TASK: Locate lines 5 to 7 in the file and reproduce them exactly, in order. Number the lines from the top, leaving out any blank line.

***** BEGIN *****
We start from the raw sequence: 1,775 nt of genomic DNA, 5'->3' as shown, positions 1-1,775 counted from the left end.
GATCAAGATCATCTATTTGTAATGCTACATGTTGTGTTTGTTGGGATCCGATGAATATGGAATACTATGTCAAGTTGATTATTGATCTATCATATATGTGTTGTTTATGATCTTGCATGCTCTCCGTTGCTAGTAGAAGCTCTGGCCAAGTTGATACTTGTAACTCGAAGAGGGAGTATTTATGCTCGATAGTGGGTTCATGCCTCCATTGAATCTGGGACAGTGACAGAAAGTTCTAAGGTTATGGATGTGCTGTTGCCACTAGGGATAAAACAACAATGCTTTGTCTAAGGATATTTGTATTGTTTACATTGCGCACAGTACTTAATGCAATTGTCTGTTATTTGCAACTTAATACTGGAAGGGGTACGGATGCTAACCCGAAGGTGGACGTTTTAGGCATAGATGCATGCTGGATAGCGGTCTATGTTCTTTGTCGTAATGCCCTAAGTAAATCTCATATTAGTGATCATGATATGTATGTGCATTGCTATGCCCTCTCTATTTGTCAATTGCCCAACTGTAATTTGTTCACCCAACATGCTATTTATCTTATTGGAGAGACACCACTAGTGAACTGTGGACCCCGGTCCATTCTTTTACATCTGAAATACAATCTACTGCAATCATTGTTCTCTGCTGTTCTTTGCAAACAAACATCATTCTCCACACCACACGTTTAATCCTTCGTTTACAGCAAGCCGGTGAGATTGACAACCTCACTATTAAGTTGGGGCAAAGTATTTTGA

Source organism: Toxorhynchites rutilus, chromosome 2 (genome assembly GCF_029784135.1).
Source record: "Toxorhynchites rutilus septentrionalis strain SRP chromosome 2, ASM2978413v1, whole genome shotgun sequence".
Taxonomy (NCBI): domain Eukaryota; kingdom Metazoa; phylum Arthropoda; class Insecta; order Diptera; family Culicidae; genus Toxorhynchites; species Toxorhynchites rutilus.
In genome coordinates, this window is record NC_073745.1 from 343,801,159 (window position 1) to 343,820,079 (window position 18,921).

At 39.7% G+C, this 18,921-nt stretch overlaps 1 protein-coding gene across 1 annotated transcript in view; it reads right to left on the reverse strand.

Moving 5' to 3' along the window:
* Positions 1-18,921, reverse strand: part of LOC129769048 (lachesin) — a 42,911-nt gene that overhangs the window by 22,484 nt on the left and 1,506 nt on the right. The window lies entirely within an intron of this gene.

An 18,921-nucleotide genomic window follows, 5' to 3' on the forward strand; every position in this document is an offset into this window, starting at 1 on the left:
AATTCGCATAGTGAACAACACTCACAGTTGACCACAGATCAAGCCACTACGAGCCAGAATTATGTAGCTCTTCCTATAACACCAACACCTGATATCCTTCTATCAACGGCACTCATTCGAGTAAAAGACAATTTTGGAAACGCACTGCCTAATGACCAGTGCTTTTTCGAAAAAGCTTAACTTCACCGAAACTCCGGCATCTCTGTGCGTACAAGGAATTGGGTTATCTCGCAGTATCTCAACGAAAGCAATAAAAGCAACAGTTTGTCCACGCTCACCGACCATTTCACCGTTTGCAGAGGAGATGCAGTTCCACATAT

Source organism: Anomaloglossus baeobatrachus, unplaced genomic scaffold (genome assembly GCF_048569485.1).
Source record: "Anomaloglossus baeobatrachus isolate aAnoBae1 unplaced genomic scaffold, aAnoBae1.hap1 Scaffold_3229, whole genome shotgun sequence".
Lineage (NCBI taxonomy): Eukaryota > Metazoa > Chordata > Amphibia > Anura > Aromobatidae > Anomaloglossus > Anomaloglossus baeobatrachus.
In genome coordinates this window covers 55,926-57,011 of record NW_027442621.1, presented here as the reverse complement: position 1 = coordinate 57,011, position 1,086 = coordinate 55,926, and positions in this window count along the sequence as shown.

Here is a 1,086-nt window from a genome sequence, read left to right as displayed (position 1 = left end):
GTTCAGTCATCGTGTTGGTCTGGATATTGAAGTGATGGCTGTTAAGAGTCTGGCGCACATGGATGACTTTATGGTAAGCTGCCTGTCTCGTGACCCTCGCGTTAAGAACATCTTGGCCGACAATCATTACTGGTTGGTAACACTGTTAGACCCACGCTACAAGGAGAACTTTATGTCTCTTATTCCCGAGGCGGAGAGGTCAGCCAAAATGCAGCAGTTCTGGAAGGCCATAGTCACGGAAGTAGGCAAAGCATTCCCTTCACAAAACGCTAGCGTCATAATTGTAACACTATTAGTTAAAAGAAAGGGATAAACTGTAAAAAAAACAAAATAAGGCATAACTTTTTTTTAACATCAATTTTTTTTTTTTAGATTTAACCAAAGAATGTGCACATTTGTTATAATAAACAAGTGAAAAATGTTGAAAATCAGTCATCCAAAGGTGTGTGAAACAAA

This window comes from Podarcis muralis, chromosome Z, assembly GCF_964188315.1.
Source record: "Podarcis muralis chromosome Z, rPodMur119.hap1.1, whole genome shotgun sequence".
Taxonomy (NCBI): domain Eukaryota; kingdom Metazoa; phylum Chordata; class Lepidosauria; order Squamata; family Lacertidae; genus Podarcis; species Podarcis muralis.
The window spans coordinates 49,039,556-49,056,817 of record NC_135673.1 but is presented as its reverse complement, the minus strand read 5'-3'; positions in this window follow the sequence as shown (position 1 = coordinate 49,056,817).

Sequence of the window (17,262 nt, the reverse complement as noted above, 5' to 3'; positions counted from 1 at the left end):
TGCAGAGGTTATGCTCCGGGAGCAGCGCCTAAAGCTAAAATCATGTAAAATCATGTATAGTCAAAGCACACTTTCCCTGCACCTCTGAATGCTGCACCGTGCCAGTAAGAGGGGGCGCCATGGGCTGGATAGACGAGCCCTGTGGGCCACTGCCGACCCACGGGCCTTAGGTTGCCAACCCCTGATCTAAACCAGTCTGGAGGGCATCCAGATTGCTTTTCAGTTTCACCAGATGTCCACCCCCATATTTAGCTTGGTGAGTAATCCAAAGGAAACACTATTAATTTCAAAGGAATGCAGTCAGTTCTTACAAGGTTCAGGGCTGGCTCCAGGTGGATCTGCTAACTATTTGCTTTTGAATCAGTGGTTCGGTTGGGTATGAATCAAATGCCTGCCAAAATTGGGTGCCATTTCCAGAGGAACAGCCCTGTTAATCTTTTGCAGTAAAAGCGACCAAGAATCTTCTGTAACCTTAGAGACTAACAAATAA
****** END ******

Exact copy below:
Taxonomy (NCBI): domain Eukaryota; kingdom Metazoa; phylum Arthropoda; class Insecta; order Diptera; family Culicidae; genus Toxorhynchites; species Toxorhynchites rutilus.
In genome coordinates, this window is record NC_073745.1 from 343,801,159 (window position 1) to 343,820,079 (window position 18,921).

At 39.7% G+C, this 18,921-nt stretch overlaps 1 protein-coding gene across 1 annotated transcript in view; it reads right to left on the reverse strand.